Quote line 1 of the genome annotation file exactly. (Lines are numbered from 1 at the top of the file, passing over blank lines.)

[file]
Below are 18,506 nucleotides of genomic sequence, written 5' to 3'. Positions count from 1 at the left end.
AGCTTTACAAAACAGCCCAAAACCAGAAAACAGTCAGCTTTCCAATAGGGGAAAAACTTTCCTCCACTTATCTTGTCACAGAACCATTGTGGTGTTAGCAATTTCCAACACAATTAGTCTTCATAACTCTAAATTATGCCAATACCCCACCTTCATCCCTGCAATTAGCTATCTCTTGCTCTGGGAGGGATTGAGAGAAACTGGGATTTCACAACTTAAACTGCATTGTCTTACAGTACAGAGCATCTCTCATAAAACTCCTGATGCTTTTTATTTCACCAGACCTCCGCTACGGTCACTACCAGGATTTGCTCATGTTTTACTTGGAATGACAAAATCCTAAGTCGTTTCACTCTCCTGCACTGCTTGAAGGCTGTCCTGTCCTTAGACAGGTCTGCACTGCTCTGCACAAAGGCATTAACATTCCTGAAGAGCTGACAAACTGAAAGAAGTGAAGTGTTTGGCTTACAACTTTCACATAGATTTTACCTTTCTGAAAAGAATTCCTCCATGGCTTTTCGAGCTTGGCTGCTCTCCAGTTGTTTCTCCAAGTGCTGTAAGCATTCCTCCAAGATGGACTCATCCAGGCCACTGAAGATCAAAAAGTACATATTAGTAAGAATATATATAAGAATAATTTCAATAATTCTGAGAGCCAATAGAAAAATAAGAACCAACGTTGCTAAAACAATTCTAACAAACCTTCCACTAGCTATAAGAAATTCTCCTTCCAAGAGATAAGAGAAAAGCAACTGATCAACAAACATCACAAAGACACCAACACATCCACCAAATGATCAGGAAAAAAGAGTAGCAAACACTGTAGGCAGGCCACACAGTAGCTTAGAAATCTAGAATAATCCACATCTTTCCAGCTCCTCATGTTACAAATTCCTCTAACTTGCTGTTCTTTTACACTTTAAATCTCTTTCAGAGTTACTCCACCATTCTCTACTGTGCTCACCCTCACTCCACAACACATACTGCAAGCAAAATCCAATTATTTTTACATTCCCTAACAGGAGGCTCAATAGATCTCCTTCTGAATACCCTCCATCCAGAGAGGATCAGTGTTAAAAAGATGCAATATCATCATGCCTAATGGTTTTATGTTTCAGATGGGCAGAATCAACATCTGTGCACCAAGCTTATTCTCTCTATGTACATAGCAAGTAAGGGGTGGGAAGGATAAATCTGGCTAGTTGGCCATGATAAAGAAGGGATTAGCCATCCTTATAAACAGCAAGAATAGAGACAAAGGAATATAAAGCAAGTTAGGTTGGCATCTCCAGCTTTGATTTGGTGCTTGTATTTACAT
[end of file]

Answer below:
Below are 18,506 nucleotides of genomic sequence, written 5' to 3'. Positions count from 1 at the left end.